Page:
These participants cleared 874,813 hectares of land of invasive alien plants, as well as waterweeds on 20 water bodies. They repaired 66,024 hectares of land, as well as 124 wetlands across the country, planted 5,180,560 trees and other plants, suppressed 2,295 wild fires (and additionally used fire to manage 123,158 hectares of land), among other achievements.
Here in Sterkspruit Working for Land has been implemented in two phases. In the first phase that ran from July 2011 to July 2013 in the Sterkspruit area we employed 158 people, of whom 93 were women, 72 were youth, and 4 were people with disabilities.
In the second phase that is currently under implementation between now and August 2016 a total of 110 people are employed, of which 87 are women, 73 are youth, and 5 are people with disabilities.
Skills development is an essential facet of our programme, and we are providing both accredited and non-accredited training. Included in the non-accredited training are courses in First Aid, Occupational Health and Safety, HIV/Aids management, Life Skills and Environmental Education and Awareness. The accredited training has been in the construction of gabions, which are rock or concrete filled cages used in civil engineering and road building, as well as in Hospitality Management and Environmental Practice.
Ladies and Gentlemen,
As government we have maintained that the programmes that have been enabled through support of the EPWP serve as a gateway into the labour force for our people. By equipping them with the necessary skills and experience, many go on to full time employment, or even to start enterprises of their own.
We have invested massively in these projects of which there are 10 countrywide. In Working for Land alone we have invested R 108 million. These programmes have sustained and continue to sustain a large number of households who would have otherwise been suffering due to poverty and unemployment.
These uniquely South African programmes have been acknowledged globally and continue to receive accolades.
At a time when there is a lot of noise about government's service delivery track record, and on the radical socio-economic transformation programme of the African National Congress (ANC) who leads this country, we say: Look! Jonga!
Look at these programmes that continue to create decent work opportunities for our people.
Look at these programmes that are employing and training our people, capacitating communities, protecting livelihoods and most importantly, conserving the environment.
We are Moving South Africa Forward and anyone who has his or her doubts must come here, to Sterkspruit!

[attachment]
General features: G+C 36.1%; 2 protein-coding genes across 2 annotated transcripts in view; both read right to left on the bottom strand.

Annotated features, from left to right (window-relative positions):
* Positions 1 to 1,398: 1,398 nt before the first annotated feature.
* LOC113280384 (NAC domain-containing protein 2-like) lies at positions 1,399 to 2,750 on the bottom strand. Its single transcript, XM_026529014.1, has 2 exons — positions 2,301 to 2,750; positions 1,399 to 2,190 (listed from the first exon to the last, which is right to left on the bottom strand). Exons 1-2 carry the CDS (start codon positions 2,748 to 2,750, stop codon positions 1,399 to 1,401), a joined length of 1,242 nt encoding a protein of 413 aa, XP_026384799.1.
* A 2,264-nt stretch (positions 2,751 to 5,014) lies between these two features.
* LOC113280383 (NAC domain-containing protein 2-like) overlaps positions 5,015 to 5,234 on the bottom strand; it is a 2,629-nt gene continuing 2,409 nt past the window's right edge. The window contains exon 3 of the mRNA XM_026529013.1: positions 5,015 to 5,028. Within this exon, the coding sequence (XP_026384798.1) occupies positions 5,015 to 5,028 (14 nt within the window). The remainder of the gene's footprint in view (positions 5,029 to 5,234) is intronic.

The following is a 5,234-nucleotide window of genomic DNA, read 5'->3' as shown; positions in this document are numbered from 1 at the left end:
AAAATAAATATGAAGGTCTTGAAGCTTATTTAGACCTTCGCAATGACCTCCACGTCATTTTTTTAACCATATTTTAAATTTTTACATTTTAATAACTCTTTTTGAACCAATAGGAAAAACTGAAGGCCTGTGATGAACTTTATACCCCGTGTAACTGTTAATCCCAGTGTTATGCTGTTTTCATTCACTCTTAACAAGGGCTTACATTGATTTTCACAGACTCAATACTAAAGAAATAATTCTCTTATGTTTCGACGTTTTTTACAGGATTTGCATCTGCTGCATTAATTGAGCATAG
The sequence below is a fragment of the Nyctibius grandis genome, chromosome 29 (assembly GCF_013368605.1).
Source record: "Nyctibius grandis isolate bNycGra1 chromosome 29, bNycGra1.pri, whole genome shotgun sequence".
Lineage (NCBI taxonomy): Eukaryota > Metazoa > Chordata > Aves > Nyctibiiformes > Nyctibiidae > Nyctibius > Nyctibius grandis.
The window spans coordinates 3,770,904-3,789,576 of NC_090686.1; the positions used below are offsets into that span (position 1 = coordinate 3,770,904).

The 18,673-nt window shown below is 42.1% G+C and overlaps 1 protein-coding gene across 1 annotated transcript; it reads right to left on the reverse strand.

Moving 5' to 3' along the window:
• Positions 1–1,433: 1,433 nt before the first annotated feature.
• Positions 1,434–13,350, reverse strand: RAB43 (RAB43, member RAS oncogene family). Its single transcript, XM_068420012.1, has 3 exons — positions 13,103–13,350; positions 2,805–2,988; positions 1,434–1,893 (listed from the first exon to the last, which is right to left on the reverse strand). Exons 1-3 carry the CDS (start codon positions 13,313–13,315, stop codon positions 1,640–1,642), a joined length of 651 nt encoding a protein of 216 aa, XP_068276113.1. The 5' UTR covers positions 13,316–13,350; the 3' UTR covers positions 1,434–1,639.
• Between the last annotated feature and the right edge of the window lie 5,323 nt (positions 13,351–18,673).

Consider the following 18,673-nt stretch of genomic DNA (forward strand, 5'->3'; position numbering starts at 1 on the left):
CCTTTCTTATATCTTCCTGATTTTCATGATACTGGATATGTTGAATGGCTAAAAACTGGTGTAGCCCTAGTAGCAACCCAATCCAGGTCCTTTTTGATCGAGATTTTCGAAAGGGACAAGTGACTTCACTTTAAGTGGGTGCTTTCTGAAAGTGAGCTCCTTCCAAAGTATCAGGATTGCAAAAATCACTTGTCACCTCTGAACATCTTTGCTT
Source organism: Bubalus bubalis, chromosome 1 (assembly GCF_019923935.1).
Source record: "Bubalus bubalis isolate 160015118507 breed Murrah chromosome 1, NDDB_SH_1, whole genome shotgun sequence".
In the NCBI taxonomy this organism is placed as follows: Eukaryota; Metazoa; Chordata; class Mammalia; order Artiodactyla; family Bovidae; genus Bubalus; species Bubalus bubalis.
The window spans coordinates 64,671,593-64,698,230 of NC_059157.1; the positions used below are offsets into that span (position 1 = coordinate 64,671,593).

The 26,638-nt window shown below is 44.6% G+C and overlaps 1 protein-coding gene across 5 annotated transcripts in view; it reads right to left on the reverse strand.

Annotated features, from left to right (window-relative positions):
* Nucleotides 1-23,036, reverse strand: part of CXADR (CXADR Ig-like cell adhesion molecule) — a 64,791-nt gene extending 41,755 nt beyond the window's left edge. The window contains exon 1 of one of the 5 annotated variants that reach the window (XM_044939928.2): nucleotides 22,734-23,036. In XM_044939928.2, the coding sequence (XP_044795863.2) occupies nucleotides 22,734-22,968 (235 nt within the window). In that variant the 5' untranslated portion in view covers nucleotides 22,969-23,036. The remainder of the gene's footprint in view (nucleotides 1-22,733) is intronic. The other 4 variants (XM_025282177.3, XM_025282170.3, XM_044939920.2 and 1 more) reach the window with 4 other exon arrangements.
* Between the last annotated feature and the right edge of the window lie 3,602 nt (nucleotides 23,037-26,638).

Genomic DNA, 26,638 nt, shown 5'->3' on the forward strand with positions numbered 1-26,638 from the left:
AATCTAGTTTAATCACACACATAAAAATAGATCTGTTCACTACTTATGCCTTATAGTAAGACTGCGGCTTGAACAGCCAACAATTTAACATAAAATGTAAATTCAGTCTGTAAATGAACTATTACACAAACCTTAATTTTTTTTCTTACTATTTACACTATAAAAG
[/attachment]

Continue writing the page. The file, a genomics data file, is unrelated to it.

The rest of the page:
On a global level, as a member of the United Nations Convention to Combat Desertification (UNCCD) South Africa is working with other countries of the world to address these challenges.
The objective of this Convention is to combat desertification and mitigate the effects of drought in countries experiencing serious drought and/or desertification, particularly in Africa, through effective actions at all levels, with a view to contributing to the achievement of sustainable development in affected areas.
In September 2015, the UN General Assembly adopted Land Degradation Neutrality (LDN) target that should be attained by 2030.
A Land Degradation Neutral World is simply a world where we must all work hard to prevent or avoid the degradation of healthy and productive lands and where feasible, regenerate land that is already degraded.
Achieving Land Degradation Neutrality will require a broad commitment by all of us to a land stewardship or Land-Care approach. This approach calls for us to move away from what we call “degrade-abandon-migrate” to new ways of doing things which are based on the principle of “protect-sustain-restore”. This “protect-sustain-restore”. approach will require us to translate the vision of a Land Degradation Neutrality world into a lifestyle of “sustainable land use for all and by all”.
Land Degradation Neutrality adopts an integrated landscape approach that addresses food security and hunger, poverty, resilience to drought and water stress, reduction of carbon emissions, preventing environmental induced migration, creation of opportunities to invest for the people living in the degraded lands, and reducing biodiversity loss through improvement of land ecosystems conditions.Furthermore, Land Degradation Neutrality can help deliver these multiple benefits now, and set future generations on the path to real sustainability.
Our rise to this challenge of Land degradation Neutrality is part of our commitment to climate change adaptation and mitigation, biodiversity conservation, land care, job creation, eradication of rural poverty and hunger, food security and the recently adopted Sustainable Development Goals (SDG's).
As Government, we therefore call for everyone to take action and join efforts to promote preparedness and resilience to desertification and drought.
Ladies and gentlemen, the noble work that government is doing to combat the effects of drought, does contribute to achieving land degradation neutrality.
Whilst the scale of the problems of land-degradation facing the country are indeed massive, these figures show the exceptional commitment of the Government to secure a prosperous future for all its peoples.
There is annual demand for more investments and more jobs that need to be created and therefore our collective efforts with the Departments of Public works, Water and Sanitation, AgricultureFisheries and Forestryand Rural Development and Land reform, working with our Provinces, will ensure that we succeed.
We call on the private sector to join us in this programme of preventing land degradation, rehabilitation and restoration the productivity of the land through innovative approaches that create jobs and economic opportunities in rural areas. We have to continue to use all our available resources including indigenous knowledge systems to combat land degradation and the effects of drought.
In conclusion Ladies and gentlemen, I would like to emphasize that we are all responsible for land conservation and the sustainable use of natural resources. Working together we can do more, success in this regard is in our hands.